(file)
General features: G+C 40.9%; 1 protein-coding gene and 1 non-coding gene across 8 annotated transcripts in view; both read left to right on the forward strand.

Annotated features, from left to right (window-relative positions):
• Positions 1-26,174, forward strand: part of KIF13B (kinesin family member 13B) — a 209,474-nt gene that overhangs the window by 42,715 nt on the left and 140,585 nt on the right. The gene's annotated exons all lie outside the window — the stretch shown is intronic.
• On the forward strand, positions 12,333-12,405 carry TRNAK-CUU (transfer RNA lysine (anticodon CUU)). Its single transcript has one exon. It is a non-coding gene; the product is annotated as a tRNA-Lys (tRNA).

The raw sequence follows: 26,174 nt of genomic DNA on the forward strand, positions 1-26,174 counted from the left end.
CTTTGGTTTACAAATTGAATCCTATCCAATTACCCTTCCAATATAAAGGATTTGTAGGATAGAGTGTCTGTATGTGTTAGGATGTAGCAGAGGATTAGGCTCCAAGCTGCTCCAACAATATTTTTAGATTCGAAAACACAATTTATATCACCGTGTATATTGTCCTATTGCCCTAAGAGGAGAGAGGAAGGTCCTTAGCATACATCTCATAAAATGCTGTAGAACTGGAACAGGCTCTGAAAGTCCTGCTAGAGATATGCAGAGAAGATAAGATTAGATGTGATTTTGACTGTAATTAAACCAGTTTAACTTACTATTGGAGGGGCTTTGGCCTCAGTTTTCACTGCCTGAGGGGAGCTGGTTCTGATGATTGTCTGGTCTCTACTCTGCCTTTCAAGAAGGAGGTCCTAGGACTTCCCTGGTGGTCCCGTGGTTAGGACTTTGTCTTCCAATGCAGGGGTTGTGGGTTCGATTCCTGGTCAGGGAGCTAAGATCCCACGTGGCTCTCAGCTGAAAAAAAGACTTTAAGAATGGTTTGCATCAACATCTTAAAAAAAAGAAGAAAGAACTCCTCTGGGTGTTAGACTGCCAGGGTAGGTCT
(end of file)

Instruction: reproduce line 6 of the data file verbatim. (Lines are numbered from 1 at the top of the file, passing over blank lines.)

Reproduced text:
CTTTGGTTTACAAATTGAATCCTATCCAATTACCCTTCCAATATAAAGGATTTGTAGGATAGAGTGTCTGTATGTGTTAGGATGTAGCAGAGGATTAGGCTCCAAGCTGCTCCAACAATATTTTTAGATTCGAAAACACAATTTATATCACCGTGTATATTGTCCTATTGCCCTAAGAGGAGAGAGGAAGGTCCTTAGCATACATCTCATAAAATGCTGTAGAACTGGAACAGGCTCTGAAAGTCCTGCTAGAGATATGCAGAGAAGATAAGATTAGATGTGATTTTGACTGTAATTAAACCAGTTTAACTTACTATTGGAGGGGCTTTGGCCTCAGTTTTCACTGCCTGAGGGGAGCTGGTTCTGATGATTGTCTGGTCTCTACTCTGCCTTTCAAGAAGGAGGTCCTAGGACTTCCCTGGTGGTCCCGTGGTTAGGACTTTGTCTTCCAATGCAGGGGTTGTGGGTTCGATTCCTGGTCAGGGAGCTAAGATCCCACGTGGCTCTCAGCTGAAAAAAAGACTTTAAGAATGGTTTGCATCAACATCTTAAAAAAAAGAAGAAAGAACTCCTCTGGGTGTTAGACTGCCAGGGTAGGTCT